Sunday-Funday: Premiering the Winter Teachers Institute

Posted on February 14th, 2019 by

A blog post by Director of Learning and Visitor Engagement Ilene Dackman-Alon. To read more posts by Ilene click HERE.


The JMM, Baltimore Jewish Council and Baltimore City Public Schools co-sponsored the first Winter Teachers Institute, a professional development opportunity for area teachers in connection with the exhibit Jewish Refugees and Shanghai.  Teachers signed up to participate in the two-day workshop; and this past Sunday, February 10th,  we all travelled together by bus on a field trip to Washington, DC.

Our first stop was the Embassy of the People’s Republic of China in the US. Our teachers were invited by the Chinese Embassy to be part of a cultural exchange in connection with the Shanghai exhibit on loan from the Shanghai Refugees Museum. The embassy building is designed by the Chinese architect, I.M. Pei and features a fusion of the traditional philosophies of Chinese architecture and modernity.

We were met by Secretary Feng Haonan and his colleague who graciously led the teachers throughout the building which includes an East and West wing, beautiful gardens and large meeting rooms.

We loved gathering around the very large conference table.

The teachers enjoyed learning about the impressive art installations throughout the building that fuse together ancient Chinese art and modern Chinese culture.  The vibrant colors and designs made each artwork so unique and intricate.  Each work was created with such intention.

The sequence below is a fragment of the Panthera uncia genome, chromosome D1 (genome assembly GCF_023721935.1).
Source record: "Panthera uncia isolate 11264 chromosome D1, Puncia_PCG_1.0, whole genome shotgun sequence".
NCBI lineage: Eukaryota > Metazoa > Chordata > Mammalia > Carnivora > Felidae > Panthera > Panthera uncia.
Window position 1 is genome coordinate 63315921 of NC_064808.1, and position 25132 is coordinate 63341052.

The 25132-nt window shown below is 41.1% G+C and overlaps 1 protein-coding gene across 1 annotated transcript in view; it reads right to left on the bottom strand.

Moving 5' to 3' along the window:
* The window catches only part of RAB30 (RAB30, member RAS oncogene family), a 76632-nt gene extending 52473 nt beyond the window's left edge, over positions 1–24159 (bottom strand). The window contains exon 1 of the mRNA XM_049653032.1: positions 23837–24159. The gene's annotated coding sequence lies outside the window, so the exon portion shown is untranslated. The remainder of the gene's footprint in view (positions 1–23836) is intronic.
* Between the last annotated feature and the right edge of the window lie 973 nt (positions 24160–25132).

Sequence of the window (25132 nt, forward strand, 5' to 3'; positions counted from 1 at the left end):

Our guide shows us a piece called Scholars from Thousands of Years.

The wall-sized piece in this photo is Birds Singing in a Jade Bamboo Forest, 2007.

Many teachers commented on what a unique experience the visit was, and each teacher was given a gift bag at the end of tour filled with books and tokens to remember the visit.

Our next stop was to the United States Holocaust Memorial Museum. We wanted to provide our teachers with some background information in connection to WWII, and the rise of Nazism in Europe.  We also wanted the teachers to see the exhibition, Americans and the Holocaust, as this topic would be the starting point for our second day of the workshop that will take place this coming Sunday, February 17th.

Our teachers returned to Baltimore invigorated and excited for a second meaningful day of study when our focus will be the exhibit, Jewish Refugees and Shanghai and issues of contemporary refugees face in our world today. We are looking forward to another Sunday-Funday!

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Reflections from the Second-Floor lounge of the USHMM

Posted on August 20th, 2018 by

This post was written by JMM Visitor Services Coordinator Paige Woodhouse. To read more posts from Paige, click here!

Entering the United States Holocaust Memorial Museum (USHMM) in Washington, D.C., I felt as though I had entered a building that could have been located anywhere in the world. I was separated from the hustle and bustle of tourists moving between their destinations across the National Mall. Having arrived prior to the Museum’s opening, our group from the Summer Teachers Institute collected on the stairs in the Hall of Witness. I immediately knew that the Museum’s design would have a strong impact on my visit.

STI participants standing at the bottom of the staircase in the Hall of Witness. The staircase is often thought to look like a railroad track. (Want to hear more about Summer Teachers Institute? Check out Ilene’s recent blog post here.)